2 of 2 people found the following review helpful By Trevor Willsmer HALL OF FAMETOP 50 REVIEWER on 26 Feb 2012
Format: DVD
Despite being directed by Django, Companeros and The Great Silence's Sergio Corbucci, Navajo Joe is a rather flat and average Italian Western that would probably be as hard to find today as many of his other lesser westerns if it weren't for an early starring role for Burt Reynolds. Unfortunately Reynolds hadn't quite harnessed his movie star mojo in 1966 and merely makes an adequate rather than iconic hero as the Navajo seeking revenge on Aldo Sambrell's gang of scalphunters who murdered his wife and child. After stealing a train and its $500,000 cargo from them after they kill both the soldiers guarding it and all the passengers, women and babes in arms included, he finds himself rather ineffectually defending a town of second generation immigrants that hates him for not being a proper `American' and going through all the genre staples - picking off the bad guys two-by-two or one-by-one (for no good reason Sambrell never sends enough men to do the job of killing him properly), getting captured and tortured, escaping with the help of the meekest of the supporting cast and finishing off the rest of the baddies.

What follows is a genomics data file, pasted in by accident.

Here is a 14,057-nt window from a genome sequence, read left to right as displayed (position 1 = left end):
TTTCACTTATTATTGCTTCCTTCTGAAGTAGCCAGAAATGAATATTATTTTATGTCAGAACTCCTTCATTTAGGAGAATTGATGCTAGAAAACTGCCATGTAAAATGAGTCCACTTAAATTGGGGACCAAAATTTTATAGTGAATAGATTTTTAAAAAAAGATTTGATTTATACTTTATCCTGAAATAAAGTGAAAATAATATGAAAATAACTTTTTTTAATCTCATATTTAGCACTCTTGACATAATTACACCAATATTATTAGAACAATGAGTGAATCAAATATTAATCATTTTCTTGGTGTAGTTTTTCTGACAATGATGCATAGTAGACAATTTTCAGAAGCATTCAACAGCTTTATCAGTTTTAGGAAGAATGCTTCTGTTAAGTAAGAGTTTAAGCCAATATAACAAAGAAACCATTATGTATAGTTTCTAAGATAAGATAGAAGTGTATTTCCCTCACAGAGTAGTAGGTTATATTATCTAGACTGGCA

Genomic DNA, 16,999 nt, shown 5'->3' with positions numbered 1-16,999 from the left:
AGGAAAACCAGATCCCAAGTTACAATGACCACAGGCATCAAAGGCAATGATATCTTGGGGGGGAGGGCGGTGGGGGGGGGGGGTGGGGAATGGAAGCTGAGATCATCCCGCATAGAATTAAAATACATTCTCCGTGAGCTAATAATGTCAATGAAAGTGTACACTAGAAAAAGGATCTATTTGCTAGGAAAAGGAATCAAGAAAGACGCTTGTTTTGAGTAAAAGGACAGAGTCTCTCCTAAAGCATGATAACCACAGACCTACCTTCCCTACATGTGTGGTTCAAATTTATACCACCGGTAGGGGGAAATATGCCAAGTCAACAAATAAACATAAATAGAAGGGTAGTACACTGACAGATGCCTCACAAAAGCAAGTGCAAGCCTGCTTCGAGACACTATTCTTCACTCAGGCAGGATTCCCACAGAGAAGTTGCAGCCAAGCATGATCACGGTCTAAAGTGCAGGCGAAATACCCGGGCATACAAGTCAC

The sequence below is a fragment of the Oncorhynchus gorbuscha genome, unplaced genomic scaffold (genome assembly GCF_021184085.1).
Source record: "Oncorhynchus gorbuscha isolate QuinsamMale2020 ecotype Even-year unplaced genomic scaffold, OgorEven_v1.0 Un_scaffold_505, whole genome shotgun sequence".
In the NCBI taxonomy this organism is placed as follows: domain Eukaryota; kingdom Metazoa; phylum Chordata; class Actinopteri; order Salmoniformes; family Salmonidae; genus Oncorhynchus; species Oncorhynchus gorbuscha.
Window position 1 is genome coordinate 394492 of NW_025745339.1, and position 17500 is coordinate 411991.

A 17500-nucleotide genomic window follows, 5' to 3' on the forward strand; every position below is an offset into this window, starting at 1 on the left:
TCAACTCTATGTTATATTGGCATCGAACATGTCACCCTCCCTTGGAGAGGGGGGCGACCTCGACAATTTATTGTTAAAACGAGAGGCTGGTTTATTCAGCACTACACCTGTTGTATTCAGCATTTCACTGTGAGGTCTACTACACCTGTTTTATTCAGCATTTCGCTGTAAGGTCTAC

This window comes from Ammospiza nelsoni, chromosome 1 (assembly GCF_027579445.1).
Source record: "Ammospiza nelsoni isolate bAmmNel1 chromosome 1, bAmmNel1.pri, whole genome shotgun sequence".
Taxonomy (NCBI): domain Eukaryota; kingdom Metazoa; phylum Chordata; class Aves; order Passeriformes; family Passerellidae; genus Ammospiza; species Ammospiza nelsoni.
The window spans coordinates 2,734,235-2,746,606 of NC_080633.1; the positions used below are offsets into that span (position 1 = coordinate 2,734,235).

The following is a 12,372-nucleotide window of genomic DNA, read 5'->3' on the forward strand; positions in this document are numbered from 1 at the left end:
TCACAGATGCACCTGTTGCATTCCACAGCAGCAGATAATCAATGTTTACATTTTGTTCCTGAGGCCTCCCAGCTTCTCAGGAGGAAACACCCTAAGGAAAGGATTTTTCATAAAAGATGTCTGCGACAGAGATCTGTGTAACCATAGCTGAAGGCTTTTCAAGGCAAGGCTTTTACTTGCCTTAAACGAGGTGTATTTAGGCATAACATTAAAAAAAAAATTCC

In principle there's everything you need for a decent actioner here, but it doesn't quite play out that way. None of it is terribly imaginative and the action only sporadically well handled, which may well be a sign of the behind the camera tension. Reynolds reputedly only signed because he thought Sergio Leone was directing and hated every minute of the production and never made any secret of his contempt for the film while Corbucci only signed because he thought Marlon Brando was starring, and at times you can definitely tell that this is a film the two are only making because they're under contract.
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6 of 7 people found the following review helpful By A. J. Harrison on 7 Sep 2009
Format: DVD